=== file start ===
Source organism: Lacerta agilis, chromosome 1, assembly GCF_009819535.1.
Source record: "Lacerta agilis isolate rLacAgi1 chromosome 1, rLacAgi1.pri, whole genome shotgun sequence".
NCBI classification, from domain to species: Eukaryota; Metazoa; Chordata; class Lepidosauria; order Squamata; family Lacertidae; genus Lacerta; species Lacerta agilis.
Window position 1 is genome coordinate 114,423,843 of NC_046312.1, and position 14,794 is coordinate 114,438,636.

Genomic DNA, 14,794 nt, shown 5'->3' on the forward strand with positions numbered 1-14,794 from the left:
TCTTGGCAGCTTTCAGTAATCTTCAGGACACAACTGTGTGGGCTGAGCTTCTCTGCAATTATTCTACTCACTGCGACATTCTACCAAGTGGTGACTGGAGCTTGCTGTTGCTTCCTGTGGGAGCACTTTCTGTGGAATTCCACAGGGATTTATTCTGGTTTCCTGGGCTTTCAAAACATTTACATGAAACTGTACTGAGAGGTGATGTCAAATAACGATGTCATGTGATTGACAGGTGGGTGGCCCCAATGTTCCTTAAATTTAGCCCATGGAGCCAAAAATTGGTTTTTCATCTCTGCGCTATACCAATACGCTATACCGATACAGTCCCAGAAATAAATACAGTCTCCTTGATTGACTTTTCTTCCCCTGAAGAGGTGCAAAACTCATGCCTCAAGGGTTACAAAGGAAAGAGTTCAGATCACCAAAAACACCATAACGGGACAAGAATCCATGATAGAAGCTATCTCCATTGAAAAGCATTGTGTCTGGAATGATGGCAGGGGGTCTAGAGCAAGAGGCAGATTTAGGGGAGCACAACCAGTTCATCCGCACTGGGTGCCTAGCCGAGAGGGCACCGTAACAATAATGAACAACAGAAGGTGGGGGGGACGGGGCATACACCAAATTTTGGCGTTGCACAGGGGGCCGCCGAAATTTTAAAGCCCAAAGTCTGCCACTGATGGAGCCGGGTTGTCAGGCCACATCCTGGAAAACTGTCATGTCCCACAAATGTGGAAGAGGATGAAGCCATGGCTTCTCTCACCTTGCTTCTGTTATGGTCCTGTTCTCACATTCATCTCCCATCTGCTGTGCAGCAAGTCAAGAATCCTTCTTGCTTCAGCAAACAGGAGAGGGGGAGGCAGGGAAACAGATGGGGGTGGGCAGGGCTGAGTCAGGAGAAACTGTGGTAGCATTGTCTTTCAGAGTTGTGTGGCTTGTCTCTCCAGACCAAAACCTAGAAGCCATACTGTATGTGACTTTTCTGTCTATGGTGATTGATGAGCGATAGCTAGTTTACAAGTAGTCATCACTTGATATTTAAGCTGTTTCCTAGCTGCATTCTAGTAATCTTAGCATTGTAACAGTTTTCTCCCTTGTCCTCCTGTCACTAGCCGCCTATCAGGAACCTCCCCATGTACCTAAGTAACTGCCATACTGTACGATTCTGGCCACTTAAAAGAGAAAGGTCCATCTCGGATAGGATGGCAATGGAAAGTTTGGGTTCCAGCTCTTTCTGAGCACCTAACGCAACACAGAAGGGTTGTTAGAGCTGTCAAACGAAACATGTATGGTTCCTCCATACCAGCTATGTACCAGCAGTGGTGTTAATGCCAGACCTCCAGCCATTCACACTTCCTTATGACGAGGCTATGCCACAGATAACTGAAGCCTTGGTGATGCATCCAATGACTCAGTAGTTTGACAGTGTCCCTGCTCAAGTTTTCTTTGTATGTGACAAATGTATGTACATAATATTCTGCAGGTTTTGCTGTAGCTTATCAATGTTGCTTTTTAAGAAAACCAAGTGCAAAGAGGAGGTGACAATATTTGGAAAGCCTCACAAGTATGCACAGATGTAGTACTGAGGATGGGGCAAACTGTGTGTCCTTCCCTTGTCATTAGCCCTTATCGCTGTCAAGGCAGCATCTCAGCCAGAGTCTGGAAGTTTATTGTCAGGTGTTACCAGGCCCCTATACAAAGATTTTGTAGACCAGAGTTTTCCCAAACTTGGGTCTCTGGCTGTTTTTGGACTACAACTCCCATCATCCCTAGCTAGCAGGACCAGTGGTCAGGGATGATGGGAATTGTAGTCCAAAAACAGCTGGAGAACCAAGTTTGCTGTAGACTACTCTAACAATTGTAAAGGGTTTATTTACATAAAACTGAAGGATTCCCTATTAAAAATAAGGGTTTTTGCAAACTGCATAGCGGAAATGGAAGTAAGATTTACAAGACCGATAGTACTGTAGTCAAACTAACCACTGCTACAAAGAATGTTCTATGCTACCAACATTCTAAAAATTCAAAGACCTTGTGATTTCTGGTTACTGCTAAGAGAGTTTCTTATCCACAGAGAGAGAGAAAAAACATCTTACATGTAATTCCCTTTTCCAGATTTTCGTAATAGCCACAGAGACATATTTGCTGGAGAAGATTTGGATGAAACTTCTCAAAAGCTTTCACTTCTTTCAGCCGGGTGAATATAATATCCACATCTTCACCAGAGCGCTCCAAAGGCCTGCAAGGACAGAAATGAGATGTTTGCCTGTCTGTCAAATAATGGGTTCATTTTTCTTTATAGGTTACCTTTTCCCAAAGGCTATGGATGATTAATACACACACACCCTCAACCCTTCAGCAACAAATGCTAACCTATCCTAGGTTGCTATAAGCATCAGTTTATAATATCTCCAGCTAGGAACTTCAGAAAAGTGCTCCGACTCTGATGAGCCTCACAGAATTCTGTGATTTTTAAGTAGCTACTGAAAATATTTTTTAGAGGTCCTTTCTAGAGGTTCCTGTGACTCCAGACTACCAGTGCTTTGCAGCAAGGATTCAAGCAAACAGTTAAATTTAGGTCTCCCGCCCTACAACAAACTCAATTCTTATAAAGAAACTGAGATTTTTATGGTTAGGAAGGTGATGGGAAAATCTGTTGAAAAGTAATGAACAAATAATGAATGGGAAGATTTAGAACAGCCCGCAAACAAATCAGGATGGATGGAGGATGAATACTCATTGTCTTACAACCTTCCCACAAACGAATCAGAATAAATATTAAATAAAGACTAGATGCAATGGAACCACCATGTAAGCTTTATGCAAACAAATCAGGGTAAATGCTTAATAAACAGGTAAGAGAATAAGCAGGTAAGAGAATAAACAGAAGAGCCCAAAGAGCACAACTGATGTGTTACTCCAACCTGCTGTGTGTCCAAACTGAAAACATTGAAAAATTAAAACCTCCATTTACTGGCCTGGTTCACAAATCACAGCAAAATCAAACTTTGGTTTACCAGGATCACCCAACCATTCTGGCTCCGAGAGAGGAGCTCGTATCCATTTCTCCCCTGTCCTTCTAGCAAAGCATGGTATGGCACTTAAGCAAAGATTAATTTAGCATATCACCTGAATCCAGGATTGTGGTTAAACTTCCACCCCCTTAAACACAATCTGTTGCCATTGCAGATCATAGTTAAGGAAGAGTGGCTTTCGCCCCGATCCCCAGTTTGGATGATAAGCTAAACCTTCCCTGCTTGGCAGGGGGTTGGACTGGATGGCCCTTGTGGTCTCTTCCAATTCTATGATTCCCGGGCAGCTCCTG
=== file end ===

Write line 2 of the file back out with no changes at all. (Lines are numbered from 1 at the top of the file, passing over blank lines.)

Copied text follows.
Source record: "Lacerta agilis isolate rLacAgi1 chromosome 1, rLacAgi1.pri, whole genome shotgun sequence".